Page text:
San Diego's Old Town Trolley: Acquaint Yourself with the City and Its Lore
Three days in San Diego was insufficient to cover the highpoints. Where to start? The San Diego Zoo was a must see. Balboa park and a museum or two were also near the top of our list. Seeing Old Town, eating out, walking the port – too much for the mere 72 hours between landing and leaving.
The airport, near downtown, brings planes close overhead.
We started slow, mulled over the options, got our bearings by walking the marina next to our hotel and fantasized about owning one of the yachts moored there.
The yacht in the lower right corner has my name on it.
Flame of Friendship, symbol of international goodwill between San Diego and Mexico.
San Diego Sea Port
As we walked along, enjoying the scene, we stumbled on a little kiosk that sold tickets for the Old Town Trolley. Curious, we walked over and took a look. It was the best move we could have made.
Faux Lighthouse: around the corner we signed up for the trolley.
The trolley stops at eleven major tourist highlights, and you can get on and off at your pleasure. The stops include:
- Old Town Market
- San Diego Harbor
- Seaport/Seal tours
- Convention Center
- Horton Plaza
- Gaslamp Quarter
- Hilton Bayfront
- Balboa Park/Zoo
- Little Italy
We chose to ride the trolley one complete circuit to get stories and yarns and a bit of history before stopping at specific destinations. Using it as our means of transportation for the first day, we saved a bundle on cabs, and along with our ticket we got discount coupons for attractions we'd visit later.
As we motored along, our guide, Curly, was the entertainment. I don't use the word 'entertainment' lightly. He was a combination guide and historian with a hearty dose of comedian thrown in to keep things lively.
Curly giving us his spiel.
The Gaslamp District was home to Wyatt Earp during what history calls his lost years, the period he was forced to leave Arizona Territory because of murder charges pending against him and his brother Virgil. Wyatt and his wife, Josephine, operated gambling establishments in the Gaslamp District, and embarked on a bit of land speculation. Anything they touched (or bought) in downtown San Diego was guaranteed to make them richer.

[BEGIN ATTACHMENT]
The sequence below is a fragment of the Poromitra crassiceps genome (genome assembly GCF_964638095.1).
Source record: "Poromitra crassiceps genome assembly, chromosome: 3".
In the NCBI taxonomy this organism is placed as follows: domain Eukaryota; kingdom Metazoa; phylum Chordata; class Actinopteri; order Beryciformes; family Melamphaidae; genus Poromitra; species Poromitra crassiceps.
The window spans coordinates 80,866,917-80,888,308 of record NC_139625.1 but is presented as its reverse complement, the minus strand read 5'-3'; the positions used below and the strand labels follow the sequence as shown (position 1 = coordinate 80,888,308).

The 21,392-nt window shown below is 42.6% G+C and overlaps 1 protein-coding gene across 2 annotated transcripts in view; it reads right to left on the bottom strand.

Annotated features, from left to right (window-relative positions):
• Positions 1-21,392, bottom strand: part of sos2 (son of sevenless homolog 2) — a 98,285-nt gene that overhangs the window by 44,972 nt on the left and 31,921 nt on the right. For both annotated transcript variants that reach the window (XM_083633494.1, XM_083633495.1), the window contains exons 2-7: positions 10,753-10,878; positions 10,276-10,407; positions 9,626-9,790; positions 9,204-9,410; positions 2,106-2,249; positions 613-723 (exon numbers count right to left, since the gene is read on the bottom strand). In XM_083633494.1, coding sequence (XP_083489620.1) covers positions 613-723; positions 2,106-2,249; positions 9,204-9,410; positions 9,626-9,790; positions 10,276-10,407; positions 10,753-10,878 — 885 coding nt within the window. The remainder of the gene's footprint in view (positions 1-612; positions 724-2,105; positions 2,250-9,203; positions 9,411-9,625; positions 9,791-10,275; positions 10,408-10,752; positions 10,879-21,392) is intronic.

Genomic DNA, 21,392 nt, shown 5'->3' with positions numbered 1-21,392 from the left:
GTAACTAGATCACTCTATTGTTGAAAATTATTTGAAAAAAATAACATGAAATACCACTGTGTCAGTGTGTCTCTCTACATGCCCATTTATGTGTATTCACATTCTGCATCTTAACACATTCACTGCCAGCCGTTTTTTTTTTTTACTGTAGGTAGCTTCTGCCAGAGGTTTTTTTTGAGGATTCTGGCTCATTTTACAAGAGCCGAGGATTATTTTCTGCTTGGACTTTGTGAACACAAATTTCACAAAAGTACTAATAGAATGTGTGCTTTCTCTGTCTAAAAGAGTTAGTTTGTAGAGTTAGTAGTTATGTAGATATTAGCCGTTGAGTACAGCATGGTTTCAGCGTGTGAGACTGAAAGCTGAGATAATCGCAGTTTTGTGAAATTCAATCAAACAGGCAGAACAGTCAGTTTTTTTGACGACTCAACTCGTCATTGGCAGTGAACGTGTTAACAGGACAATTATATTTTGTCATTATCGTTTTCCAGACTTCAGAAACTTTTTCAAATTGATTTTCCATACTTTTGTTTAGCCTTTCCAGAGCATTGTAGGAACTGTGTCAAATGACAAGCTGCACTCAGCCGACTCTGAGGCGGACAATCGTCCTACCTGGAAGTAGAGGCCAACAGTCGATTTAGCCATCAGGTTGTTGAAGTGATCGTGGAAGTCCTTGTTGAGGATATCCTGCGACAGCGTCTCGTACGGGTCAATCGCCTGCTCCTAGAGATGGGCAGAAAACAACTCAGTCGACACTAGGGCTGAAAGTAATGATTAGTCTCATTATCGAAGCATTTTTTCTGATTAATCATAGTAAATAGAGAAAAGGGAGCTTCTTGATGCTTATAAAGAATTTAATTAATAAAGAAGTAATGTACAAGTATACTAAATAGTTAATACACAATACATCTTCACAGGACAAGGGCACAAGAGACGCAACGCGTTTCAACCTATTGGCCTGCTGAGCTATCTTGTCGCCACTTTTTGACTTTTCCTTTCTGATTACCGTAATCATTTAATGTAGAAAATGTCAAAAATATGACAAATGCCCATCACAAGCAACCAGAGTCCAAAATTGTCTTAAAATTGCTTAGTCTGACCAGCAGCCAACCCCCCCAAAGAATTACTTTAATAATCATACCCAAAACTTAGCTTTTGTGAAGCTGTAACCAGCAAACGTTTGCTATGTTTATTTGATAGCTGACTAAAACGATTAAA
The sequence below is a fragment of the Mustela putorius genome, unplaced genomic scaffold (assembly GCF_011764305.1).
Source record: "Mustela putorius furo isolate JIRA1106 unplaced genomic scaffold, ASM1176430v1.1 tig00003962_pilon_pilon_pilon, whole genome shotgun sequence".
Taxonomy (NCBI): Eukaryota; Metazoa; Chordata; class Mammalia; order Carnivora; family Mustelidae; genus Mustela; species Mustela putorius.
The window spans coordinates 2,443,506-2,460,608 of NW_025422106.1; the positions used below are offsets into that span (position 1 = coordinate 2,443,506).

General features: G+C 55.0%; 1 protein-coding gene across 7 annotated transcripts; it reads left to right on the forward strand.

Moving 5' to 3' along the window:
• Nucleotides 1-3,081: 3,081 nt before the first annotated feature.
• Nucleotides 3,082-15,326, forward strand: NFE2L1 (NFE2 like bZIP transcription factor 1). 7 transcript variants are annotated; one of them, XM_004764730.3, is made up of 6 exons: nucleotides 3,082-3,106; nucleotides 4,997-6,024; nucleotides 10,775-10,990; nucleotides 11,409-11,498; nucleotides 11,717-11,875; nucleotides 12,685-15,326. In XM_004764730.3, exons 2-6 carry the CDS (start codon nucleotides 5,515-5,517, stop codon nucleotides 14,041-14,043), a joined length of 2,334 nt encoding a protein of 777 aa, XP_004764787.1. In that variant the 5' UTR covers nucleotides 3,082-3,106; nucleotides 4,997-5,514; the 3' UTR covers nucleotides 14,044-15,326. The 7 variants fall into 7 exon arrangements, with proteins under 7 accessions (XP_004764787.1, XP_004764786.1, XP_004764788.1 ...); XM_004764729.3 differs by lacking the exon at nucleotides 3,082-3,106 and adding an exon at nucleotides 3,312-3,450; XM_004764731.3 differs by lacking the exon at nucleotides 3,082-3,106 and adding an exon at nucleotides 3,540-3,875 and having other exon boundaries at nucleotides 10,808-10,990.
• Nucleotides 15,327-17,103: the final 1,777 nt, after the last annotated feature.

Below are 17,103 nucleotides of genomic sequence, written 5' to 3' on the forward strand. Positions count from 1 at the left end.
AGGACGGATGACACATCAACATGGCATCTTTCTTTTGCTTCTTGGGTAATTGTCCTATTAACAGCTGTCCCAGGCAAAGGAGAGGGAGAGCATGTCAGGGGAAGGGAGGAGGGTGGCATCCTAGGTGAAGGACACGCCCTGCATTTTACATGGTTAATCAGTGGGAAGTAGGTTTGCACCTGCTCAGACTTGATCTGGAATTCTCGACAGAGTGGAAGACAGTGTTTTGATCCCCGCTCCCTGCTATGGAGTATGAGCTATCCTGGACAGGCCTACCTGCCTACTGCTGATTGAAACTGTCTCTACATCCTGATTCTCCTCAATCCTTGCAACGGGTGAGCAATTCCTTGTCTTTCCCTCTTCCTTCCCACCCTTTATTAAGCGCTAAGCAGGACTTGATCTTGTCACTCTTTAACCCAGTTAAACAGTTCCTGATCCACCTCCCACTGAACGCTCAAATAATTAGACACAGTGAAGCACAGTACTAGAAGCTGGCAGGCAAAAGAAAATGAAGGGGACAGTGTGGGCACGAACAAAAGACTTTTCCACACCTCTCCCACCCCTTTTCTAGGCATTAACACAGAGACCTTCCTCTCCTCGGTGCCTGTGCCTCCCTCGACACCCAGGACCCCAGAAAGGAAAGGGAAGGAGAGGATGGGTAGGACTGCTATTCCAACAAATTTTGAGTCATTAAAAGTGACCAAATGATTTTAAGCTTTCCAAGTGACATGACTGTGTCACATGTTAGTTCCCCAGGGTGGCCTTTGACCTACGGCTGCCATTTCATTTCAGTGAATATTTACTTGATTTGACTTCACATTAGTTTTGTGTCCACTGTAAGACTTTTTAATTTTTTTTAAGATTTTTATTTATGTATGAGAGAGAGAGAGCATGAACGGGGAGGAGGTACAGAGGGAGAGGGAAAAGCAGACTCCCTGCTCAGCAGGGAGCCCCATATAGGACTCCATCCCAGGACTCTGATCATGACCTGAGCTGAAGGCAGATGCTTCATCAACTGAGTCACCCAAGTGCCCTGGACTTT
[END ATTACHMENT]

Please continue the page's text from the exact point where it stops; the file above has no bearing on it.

Historic Gaslamp District
I'm a sucker for ghost stories and as we rode along, Curly told the tales of several well-known San Diegoan apparitions. The Horton Grand Hotel was the former site of Ida Bailey's bordello in the heart of the Gaslamp's historic red light district. It is now the earthly wandering ground of gambler Roger Whittaker's spirit. Poor bedeviled Whittaker found life closing in on him. Gambling debts mounted to a fearsome level. In a desperate effort to extricate himself from his debts, he chanced cheating at cards, but was caught and about to be murdered for the misdeed. Whittaker managed to escape those he'd duped, although not for long. He ran to the Horton and hid in room 309 where his luck finally ran out. He was found and shot. Every room in the hotel has a diary on the nightstand so guests can record their other-worldly experiences. Only the bravest stay in room 309.
A Horton Grand Hotel Veranda. Roger Whittaker's ghost haunts room 309.
San Diego's famous Whaley House is listed by the United States Department of Commerce as an authentic haunted house. It is built on the site of a public gallows where many poor souls lost their lives.
Our trolley rumbled past the Metropolitan Correctional Center, part of the Federal Bureau of Prisons. Two of its more illustrious residents were Patty Hearst and Eldridge Cleaver (at different times). It's a prison with a perk; incarceration where inmates can dream of better times while gazing at the blue waters of the Pacific. I don't know about the food or other amenities, but there's no reason to complain about those million dollar views.
We clamored past Horton Center with its blitz of department and specialty stores. I'm not a shopper at heart, even less so when I'm accompanied by my husband, so we didn't disembark.
The trolley stopped at Balboa Park and the San Diego Zoo providing previews of what we'd be doing the next two days.
A creature of Balboa Park.
We treated ourselves to only a quick stop at the Old Town Market, but I've put it on my list for further exploration next trip. Lots of colorful displays that even a non-shopper can appreciate.
Old Town Market
Our day didn't afford us enough time to properly enjoy the beautiful Hotel del Coronado beach resort. Built in 1888 and designated a National Historic Landmark in 1977, this gracious Victorian classic will give us a place to dream about staying on our return visit.
Hotel del Coronado
That return visit will also provide more time to explore the 48 square blocks of Little Italy which began as an immigrant tuna fishing community. Its current incarnation as a vibrant, hip, community that cherishes its roots, offers visitors fine restaurants, boutiques and art galleries against a backdrop of the bay.
The trolley had served us well. It oriented us, was a means of transportation, helped us choose places to visit this trip and gave us an inviting taste of others that we'd check out further next time. And at every point along the way it brought chuckles and helpful information.
Julie Albrecht Royce, Travel Adventures Editor, is the author of Traveling Michigan's Sunset Coast and Traveling Michigan's Thumb, both published by Thunder Bay Press. She writes a monthly column for wanderingeducators.com.
All photos courtesy and copyright Julie and Bob Royce